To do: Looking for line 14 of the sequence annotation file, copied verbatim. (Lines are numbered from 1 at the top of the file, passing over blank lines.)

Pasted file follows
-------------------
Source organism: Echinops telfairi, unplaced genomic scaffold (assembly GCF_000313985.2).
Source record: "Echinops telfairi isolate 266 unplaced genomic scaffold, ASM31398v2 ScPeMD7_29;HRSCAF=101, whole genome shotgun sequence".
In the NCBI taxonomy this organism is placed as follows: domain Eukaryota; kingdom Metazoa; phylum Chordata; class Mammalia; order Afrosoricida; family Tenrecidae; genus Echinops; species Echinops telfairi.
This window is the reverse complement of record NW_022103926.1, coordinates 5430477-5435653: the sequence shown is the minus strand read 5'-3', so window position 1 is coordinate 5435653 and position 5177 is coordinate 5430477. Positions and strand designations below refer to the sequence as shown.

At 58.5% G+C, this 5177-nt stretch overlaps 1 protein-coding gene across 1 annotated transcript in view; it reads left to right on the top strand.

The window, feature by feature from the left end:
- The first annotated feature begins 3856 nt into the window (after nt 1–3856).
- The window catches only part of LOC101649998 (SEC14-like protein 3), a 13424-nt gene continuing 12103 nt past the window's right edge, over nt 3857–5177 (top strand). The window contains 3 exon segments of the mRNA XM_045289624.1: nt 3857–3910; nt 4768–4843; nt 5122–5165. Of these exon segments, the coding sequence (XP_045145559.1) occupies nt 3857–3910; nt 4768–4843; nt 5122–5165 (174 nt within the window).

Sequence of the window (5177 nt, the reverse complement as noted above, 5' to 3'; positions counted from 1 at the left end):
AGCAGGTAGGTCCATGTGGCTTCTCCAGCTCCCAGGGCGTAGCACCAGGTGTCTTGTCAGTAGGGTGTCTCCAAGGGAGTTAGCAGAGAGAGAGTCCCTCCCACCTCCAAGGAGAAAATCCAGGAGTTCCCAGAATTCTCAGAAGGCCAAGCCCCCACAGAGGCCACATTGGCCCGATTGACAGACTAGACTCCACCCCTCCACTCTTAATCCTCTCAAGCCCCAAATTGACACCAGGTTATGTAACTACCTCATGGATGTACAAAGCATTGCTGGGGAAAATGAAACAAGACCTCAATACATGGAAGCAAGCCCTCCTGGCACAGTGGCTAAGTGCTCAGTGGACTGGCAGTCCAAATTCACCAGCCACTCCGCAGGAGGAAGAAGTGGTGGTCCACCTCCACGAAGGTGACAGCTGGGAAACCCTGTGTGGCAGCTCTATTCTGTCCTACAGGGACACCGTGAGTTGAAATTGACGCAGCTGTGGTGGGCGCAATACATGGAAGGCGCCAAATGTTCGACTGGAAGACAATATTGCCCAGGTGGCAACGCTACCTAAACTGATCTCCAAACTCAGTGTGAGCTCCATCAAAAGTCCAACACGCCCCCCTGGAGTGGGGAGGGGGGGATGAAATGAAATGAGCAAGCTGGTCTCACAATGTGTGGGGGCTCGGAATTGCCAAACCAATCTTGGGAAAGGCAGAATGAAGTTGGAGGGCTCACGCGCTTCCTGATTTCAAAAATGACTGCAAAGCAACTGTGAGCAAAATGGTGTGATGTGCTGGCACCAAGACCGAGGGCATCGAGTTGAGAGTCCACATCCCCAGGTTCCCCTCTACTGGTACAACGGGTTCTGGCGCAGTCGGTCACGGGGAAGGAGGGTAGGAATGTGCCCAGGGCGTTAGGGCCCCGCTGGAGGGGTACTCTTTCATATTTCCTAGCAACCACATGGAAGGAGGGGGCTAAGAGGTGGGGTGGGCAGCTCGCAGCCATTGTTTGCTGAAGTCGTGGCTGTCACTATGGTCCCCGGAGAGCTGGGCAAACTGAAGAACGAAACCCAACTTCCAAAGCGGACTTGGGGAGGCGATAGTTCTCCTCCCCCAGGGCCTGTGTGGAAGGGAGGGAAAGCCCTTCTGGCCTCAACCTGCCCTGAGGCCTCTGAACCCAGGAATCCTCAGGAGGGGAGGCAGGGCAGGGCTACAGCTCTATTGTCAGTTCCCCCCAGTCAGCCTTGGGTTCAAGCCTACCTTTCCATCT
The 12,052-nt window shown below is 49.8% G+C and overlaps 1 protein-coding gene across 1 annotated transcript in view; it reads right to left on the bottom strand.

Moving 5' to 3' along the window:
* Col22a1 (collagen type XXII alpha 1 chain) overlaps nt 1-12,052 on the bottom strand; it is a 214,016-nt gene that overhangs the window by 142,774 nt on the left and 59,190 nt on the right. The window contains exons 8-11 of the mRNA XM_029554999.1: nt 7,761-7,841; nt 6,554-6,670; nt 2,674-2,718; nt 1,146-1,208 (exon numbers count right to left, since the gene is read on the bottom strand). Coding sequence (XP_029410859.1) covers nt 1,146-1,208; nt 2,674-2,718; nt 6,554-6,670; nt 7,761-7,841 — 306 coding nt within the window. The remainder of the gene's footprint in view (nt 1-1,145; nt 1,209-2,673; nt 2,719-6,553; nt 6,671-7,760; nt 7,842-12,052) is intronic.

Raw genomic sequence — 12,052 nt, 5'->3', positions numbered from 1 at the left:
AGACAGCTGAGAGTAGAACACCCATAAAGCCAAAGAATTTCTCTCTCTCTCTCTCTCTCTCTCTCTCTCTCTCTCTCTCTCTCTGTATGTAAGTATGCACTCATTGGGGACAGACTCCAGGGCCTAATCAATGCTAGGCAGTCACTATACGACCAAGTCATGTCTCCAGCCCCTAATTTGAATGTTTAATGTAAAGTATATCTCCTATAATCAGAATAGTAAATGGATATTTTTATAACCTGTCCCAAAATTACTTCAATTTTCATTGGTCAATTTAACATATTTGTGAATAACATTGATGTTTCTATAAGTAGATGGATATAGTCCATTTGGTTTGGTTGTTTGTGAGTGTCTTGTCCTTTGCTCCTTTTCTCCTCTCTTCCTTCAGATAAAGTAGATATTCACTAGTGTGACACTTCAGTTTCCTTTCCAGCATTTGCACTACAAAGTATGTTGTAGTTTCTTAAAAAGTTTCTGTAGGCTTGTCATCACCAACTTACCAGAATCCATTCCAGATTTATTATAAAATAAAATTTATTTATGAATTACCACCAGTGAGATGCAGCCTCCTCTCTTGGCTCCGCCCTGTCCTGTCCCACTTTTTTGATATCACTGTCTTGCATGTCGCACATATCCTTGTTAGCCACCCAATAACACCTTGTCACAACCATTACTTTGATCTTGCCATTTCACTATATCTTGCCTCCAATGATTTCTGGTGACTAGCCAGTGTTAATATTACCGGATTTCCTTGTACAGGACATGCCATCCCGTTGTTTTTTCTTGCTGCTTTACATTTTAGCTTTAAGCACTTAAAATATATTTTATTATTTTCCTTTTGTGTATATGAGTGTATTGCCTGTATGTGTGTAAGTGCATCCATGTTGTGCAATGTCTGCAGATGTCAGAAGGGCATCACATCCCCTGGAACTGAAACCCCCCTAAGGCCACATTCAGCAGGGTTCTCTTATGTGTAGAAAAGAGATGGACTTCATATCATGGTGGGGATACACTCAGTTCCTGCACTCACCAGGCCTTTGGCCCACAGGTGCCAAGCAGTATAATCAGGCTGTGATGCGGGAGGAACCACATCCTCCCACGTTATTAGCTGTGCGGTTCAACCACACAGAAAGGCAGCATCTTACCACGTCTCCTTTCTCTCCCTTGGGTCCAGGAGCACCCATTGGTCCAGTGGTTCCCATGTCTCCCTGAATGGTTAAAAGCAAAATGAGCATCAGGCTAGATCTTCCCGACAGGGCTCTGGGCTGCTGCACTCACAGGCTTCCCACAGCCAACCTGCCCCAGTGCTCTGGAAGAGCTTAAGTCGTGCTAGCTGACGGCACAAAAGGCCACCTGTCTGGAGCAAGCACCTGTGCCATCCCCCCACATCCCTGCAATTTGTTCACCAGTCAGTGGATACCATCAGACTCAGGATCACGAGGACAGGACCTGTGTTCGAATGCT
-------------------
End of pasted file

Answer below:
Raw genomic sequence — 12,052 nt, 5'->3', positions numbered from 1 at the left: